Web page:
In honor, of this past weekend's Super Bowl, I am going to write this awesome blog, #LikeaGirl. During the highly anticipated commercial breaks, Always (don't freak out- tampon/pad brand) featured a commercial of what the stereotype of being a female is like, and how it became a "bad thing" to be a girl. By the end of the commercial, there was a young girl who shared her untarnished idea of how to run like a girl. Her answer was "as fast as you can" as opposed to the frilly wimpy response that came from the teenagers and adults. She represented strength, power, and fearlessness and that's what being a female is all about. Males too. We just have to get the rest of the world on board. Women are often overlooked, not taken seriously, and underpaid. It's 2015, how does this still happen?
Fortunately for me, I was raised by a feminist. Now, lets talk about that. Since when did the word "feminist" become a negative term that is associated with man hating? Last time I checked, it stood for equality. My mother never told me that I shouldn't do something because "I was a girl". In fact, she encouraged me in sports and never once told me or my sister to stop climbing the trees because "only boys do that". We're all kids at one time, why do things change as we get older?
I was never taught to "play my role" and be a trophy wife. If that's what you want, then that's cool, but it's not for me. I don't need to look perfect every time I step out of the house. I don't need flashy name brand clothes to seek approval from my peers. Actually, I rarely ever match. Perhaps, I take this one a little bit too far sometimes. I don't need to hide when I want to stuff my face with a bag of cookies because it's not "lady like". Guys don't, and we all know cookies are delicious. When I need to be professional and get something done, I do it. And I do it well, just like every other successful person.
I never realized my gender struggled so much with opportunities until I moved to Los Angeles and began my career in entertainment. Turn on the TV, watch a commercial, look at the billboards, I guarantee you will see far more males dominating the TV than females. Open up a magazine, and I can assure you there are probably some awful pictures and gossip about an actress with a headline that reads something similar to this, "Fat, wrinkles, no make-up, oh my". Think of an actor, now try and think of a time when you saw his private areas on the screen. Now swap it, how many times have you seen a naked, semi nude, in lingerie or fully topless female on your TV? Eh? Got you thinking now, don't I? Trust me, there is nothing wrong with the human body, I love my body and being sexy, but there are a lot of other AMAZING qualities that we females possess. I know I would personally love to see more of it on TV.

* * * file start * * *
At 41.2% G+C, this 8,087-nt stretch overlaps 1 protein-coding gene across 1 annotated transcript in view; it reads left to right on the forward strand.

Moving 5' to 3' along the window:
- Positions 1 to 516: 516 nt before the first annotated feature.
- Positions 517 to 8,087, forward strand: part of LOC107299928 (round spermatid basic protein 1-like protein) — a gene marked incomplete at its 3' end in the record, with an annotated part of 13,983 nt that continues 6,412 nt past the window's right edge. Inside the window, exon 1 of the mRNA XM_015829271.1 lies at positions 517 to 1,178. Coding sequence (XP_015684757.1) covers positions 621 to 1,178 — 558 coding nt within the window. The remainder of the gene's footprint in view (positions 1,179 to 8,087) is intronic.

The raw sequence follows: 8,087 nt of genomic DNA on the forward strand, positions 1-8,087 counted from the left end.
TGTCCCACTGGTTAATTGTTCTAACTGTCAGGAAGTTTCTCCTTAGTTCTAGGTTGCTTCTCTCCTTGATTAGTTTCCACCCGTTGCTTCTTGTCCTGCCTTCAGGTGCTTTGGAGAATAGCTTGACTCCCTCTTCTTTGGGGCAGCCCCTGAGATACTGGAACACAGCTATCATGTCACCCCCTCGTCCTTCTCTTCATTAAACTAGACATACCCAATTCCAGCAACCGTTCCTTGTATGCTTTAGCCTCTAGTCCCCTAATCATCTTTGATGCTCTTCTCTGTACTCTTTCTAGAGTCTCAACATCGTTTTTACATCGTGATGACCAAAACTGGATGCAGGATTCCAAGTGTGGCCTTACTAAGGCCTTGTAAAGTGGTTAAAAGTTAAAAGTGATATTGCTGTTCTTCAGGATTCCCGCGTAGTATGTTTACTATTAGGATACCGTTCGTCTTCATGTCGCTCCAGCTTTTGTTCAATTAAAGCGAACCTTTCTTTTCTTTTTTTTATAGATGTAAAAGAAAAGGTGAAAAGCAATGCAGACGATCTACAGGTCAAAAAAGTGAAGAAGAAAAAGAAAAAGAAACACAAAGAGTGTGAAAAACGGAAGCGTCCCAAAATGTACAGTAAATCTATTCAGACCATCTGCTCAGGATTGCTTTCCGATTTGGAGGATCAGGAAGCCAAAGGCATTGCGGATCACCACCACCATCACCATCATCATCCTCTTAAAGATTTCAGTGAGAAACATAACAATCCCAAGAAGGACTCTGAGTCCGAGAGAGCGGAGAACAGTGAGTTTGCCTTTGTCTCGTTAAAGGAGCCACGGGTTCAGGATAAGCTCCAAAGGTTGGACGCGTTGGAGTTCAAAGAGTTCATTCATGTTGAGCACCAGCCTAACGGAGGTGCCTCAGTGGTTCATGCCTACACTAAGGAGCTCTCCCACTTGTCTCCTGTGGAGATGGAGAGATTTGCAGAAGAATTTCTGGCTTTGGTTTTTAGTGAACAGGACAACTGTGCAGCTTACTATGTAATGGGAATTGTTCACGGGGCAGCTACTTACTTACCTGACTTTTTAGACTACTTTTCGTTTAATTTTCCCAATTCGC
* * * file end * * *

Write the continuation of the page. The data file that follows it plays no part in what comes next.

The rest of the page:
Entertainment plays a big role in our society. I feel pretty confident that if there were stronger female roles portrayed all over our media, things would begin to start changing. It would take time, but people are inspired by what they see and hear. If you are constantly being told you can't do something, then you're probably going to start to believe it. If you only see women in roles as mistress', secretaries, one night stands, the "party girl" then what would inspire young girls to think they can one day be as successful as their male counterparts who are portrayed as lawyers, presidents and CEO's?
Check out these movie posters. Lots of opportunities there. Are you sensing my sarcasm? These are just a few examples, and I'm not saying that female opportunities don't exists, but we can still aim to do better and achieve more, for everybody.
CONGRATS to Always and Procter and Gamble for paying, probably millions, to have this #LikeaGirl campaign play during one of the biggest male dominated sports days in America. That's some smart, clever marketing right there. They KNOW people are sitting around waiting to watch these commercials. Good work, we have your attention now.
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